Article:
Almost in all of the 23 districts of Sabah have a roundabout decorated with an object that is synonymous with the respective district.

In Penampang, there is a huge sigar or Kadazandusun traditional headgear sited on a big roundabout in the middle of the Donggongon town. The spot is where a centralised commercial centre, shopping malls, schools and the weekly market are located.

The giant sigar, shows that the majority of Donggongon folk are the Kadazandusuns.

In Kota Kinabalu, one can see a huge billfish statue built on top of a roundabout in the city centre. The sculpture, erected seventeen years ago when Kota Kinabalu received its city status, reminds visitors that they are now in the capital of a state famous for its rich marine resources.

In Tuaran, a town in the outskirts, there is one large roundabout with several white horses standing majestically. Tuaran used to be the main place for horse racing activities.

In the westcoast of Sabah, one can see statues of cabbages and a floating teapot in Kundasang and Ranau, respectively.

Continue reading (Incl. Pics) at: Unique statues of Sabah

Street Art Festival to spruce up Visit Sibu Year 2017

SIBU: A Street Art Festival and Artistic Gaming Entertainment (AGE) Convention will be held simultaneously in June to spruce up Visit Sibu Year (VSY) 2017.

According to VSY 2017 co-organiser Wong Hie Ping, this will be the first time such events are held in Sarawak.

Sibu Street Art Festival will be held at Chuan Corridor in Sibu Town Square Phase I from June 9 till 17, 11am to 9pm daily.

AGE Convention, on the other hand, is from June 9 till 11 at Sibu Indoor Stadium from 10am till 10pm daily.

“In conjunction with VSY 2017, we would like to welcome visitors not only from other towns in Sarawak but also outside Sarawak to join in these two events,” Wong told a press conference here yesterday.

Also present were SMC chairman Datuk Tiong Thai King, acting municipal secretary Jong Thian Puk, Sibu Street Art Committee member Teng Min Min, Sanyan Road Recreational Club president Richard Lee, treasurer Sylvester Ling and Top Event Services Sdn Bhd managing director Edward Mut.

On Sibu Street Art Festival, Teng Min Min said this would take up the whole stretch of Chuan Corridor which will be designated into zones A, B and C.

Zone A will comprise creative bazaar and Kids Fun Park, while zone B is for mini mural/photography and selfies section and zone C, for street art section. The three zones include street gallery, creative bazaar, vintage mini theatre, street busking, murals photo booth and kids fun park.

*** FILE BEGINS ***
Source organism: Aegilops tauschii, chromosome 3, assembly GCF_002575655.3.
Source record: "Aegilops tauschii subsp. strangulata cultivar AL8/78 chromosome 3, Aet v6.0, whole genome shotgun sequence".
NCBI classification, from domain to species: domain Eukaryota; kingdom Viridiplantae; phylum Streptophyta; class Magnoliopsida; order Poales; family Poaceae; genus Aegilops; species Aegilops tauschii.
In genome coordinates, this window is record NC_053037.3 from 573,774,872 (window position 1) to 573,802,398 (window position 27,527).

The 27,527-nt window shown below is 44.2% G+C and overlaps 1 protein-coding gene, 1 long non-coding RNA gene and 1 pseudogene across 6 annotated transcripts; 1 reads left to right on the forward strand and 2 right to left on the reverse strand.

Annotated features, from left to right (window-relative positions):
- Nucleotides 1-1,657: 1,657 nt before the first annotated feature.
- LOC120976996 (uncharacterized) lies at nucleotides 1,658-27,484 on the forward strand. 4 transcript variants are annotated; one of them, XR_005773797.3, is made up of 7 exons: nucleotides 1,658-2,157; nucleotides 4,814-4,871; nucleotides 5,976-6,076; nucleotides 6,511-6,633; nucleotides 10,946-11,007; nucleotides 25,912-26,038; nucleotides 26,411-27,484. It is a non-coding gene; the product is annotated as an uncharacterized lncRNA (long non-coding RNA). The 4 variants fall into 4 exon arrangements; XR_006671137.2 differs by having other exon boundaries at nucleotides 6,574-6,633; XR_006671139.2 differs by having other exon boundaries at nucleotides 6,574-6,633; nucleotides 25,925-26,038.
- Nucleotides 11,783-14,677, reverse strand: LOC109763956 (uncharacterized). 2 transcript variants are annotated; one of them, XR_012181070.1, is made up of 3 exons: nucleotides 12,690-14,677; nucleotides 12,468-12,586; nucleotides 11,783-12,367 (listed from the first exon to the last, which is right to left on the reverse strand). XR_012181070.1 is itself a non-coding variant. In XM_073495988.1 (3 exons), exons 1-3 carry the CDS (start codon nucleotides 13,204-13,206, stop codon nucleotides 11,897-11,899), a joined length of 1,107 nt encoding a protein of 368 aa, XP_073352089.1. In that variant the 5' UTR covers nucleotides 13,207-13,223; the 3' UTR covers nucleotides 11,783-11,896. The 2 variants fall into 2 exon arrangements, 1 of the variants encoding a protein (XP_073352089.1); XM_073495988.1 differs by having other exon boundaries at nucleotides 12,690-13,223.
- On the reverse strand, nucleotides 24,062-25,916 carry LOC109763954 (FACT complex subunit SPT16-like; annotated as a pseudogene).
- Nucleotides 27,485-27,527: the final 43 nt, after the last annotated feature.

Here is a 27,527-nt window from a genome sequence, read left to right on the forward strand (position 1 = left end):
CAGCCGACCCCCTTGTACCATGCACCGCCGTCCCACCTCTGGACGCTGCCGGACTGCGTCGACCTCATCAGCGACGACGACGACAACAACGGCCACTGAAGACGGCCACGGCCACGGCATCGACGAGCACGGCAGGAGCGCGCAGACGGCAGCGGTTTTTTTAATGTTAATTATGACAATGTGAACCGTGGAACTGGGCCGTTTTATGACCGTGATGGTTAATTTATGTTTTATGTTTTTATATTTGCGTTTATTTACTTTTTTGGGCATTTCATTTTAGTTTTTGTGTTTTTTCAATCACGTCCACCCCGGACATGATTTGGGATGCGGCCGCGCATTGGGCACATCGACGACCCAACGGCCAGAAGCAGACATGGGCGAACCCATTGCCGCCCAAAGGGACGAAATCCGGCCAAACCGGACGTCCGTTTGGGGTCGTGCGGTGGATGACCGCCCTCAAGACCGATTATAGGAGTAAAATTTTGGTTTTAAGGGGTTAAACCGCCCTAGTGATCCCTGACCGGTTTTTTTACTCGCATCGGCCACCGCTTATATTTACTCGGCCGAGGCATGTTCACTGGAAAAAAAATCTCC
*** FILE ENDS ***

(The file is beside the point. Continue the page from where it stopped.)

Friday, April 21, 2017

Sabah to expand protected rainforest coverage to 30% by 2025

KOTA KINABALU: A document has been inked for a landmark project which will increase the size of Sabah’s protected forest coverage to 30 per cent of the state’s total land area by 2025, from the current 26 per cent.

The ceremony, which took place yesterday at Cambridge, in the UK, saw the Sabah Forestry Department (SFD) signing a Memorandum of Understanding (MoU) with the Southeast Asia Rainforest Research Partnership (SEARRP) for the initiative.

The Department’s Chief Conservator of Forests, Datuk Sam Mannan, said the project will involve the protection of an additional one million acres (404,685 hectares) of rainforest in Sabah using world-class science.

The exact locations of the new areas have yet to be identified.

“Over the past 20 years, we have worked to increase the extent of protected forests in Sabah by a factor of five to almost 1.9 million hectares today – equivalent to 26 per cent of the state’s land area, surpassing even the International Union for Conservation of Nature (IUCN)’s and Convention on Biological Diversity (CBD)’s Aichi targets.

“The Sabah government is committed to increasing the extent of protected forests from the current 26 per cent to 30 per cent of land area by 2025. This is the work that lies ahead of us,” he said in a statement released here.

The strategic partnership also includes the Carnegie Institution for Science, the PACOS Trust and the BC Initiative, he added.


Opening of new Miri Cultural and Heritage Museum set for this September

MIRI: The proposed Miri Cultural and Heritage Museum – the first museum in Sarawak built in a former office complex of historical value – is scheduled to open to the public by September this year.

Curator of Sarawak Museum’s Natural History and Zoology, Dr Charles Leh, said the design for the project is complete and will be forwarded soonest to the Public Works Department (PWD) to call for tender.